There are a few glitches. I can’t take a Community Connector bus home from Union Street at six because the two bus schedules don’t overlap on that end. And they don’t overlap on Saturday morning, when the first Community Connector bus leaves downtown at 7:15, after the Concord bus has already left.

Still, I’m fortunate and thankful that a convenient way to travel between Bangor and Rockland exists at all. It doesn’t work so well in the reverse direction. If I lived in Rockland and had to spend a day in Bangor, I couldn’t do it by bus without staying over night.

I could go to Portland, though – just as I can from Bangor. Another bus leaves the Concord Coach station at seven every morning, an express that touches at Augusta and stops in Portland on the way to Boston and the world.

This bus is usually more than two-thirds full. I’ve used it many times. The coastal bus might have two or three passengers. The most I’ve ever seen get on in Bangor is seven. On some mornings, I’ve been the only one.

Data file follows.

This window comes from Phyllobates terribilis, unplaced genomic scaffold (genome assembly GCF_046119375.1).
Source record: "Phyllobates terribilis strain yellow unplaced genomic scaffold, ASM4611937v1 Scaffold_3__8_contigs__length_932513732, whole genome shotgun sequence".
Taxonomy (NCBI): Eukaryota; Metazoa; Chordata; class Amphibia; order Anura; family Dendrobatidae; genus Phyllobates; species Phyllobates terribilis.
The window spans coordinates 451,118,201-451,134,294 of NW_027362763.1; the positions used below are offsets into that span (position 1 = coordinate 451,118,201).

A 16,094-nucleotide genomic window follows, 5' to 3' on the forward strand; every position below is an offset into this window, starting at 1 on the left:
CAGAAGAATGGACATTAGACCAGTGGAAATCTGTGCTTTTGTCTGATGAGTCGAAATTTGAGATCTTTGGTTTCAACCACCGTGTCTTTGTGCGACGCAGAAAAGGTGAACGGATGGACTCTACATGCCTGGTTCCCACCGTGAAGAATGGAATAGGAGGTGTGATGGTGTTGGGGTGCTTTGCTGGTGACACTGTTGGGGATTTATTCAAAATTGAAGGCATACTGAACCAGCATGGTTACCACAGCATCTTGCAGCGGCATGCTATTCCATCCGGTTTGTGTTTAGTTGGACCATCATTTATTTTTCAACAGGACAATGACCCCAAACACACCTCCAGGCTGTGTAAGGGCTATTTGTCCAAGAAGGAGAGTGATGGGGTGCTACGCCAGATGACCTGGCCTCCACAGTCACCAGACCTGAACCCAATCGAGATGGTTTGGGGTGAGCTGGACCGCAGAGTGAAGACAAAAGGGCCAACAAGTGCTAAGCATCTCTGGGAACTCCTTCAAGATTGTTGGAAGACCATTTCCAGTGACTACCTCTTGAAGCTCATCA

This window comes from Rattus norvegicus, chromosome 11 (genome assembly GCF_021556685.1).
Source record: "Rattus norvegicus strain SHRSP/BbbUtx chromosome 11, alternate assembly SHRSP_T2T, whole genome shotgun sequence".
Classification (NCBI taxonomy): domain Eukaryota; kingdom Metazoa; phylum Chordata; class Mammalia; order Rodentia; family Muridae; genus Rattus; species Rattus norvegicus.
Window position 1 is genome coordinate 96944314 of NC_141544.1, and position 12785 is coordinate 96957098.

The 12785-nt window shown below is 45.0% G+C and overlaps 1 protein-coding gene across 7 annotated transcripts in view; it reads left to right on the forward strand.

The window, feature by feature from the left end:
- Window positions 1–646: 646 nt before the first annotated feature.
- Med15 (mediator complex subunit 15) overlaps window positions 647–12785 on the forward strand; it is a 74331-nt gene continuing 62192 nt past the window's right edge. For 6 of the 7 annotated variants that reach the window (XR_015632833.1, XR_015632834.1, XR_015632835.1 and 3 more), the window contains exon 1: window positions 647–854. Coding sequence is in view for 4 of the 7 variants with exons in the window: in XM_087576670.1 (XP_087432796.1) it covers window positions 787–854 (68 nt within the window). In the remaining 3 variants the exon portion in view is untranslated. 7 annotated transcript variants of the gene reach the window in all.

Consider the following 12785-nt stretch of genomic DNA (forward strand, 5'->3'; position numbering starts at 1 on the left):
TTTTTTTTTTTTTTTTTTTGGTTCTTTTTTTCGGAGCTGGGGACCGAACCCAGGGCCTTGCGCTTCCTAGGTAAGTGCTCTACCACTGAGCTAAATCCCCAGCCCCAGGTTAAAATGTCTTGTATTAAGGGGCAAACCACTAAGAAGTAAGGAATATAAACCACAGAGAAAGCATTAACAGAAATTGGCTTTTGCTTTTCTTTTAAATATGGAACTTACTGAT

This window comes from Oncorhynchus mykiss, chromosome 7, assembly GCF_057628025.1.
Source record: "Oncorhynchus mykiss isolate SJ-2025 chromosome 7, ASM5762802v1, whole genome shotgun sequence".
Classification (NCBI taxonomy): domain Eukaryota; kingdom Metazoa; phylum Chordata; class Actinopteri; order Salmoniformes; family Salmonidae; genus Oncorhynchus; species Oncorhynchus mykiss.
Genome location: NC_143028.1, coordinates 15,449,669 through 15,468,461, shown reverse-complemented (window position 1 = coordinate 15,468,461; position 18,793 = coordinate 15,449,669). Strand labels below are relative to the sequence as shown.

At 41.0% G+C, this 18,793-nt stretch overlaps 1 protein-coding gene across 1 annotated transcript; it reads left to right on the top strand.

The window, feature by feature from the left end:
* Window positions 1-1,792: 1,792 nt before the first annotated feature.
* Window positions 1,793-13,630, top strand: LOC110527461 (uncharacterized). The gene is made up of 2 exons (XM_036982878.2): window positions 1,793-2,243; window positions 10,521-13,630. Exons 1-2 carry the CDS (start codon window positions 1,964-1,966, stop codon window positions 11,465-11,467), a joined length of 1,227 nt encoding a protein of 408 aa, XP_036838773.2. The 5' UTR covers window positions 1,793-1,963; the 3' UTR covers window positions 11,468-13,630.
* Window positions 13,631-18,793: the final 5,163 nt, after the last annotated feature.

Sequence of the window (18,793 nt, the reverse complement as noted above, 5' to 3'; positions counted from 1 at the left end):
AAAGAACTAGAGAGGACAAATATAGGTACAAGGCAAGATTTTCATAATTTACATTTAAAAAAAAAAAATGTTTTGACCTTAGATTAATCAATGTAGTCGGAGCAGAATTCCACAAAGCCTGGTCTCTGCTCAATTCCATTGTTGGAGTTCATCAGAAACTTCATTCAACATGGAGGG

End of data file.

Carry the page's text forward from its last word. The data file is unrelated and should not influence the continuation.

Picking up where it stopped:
The bread-and-butter of the route is the section between Rockland and Portland, particularly serving the Bath-Brunswick area and Bowdoin College. When I get off in Rockland (five minutes after the first ferry departs for Vinalhaven – another missed opportunity), there’s usually a crowd waiting to get on.

If public transportation in these parts of Maine is to proliferate, supporters – even those who own cars – must demonstrate that it will be used. An opportunity to do this exists around the many summer events on the coast. Bangor-area residents attend the blues festival, for example, but how many do it by bus? It’s much more convenient than driving. You don’t have to navigate tourist traffic on Route One. You don’t have to find a parking space. You don’t have to buy gas. You can leave early or stay late. A round-trip ticket to Rockland is only $34; it’s less to Belfast or Camden, which hold numerous summer events, too.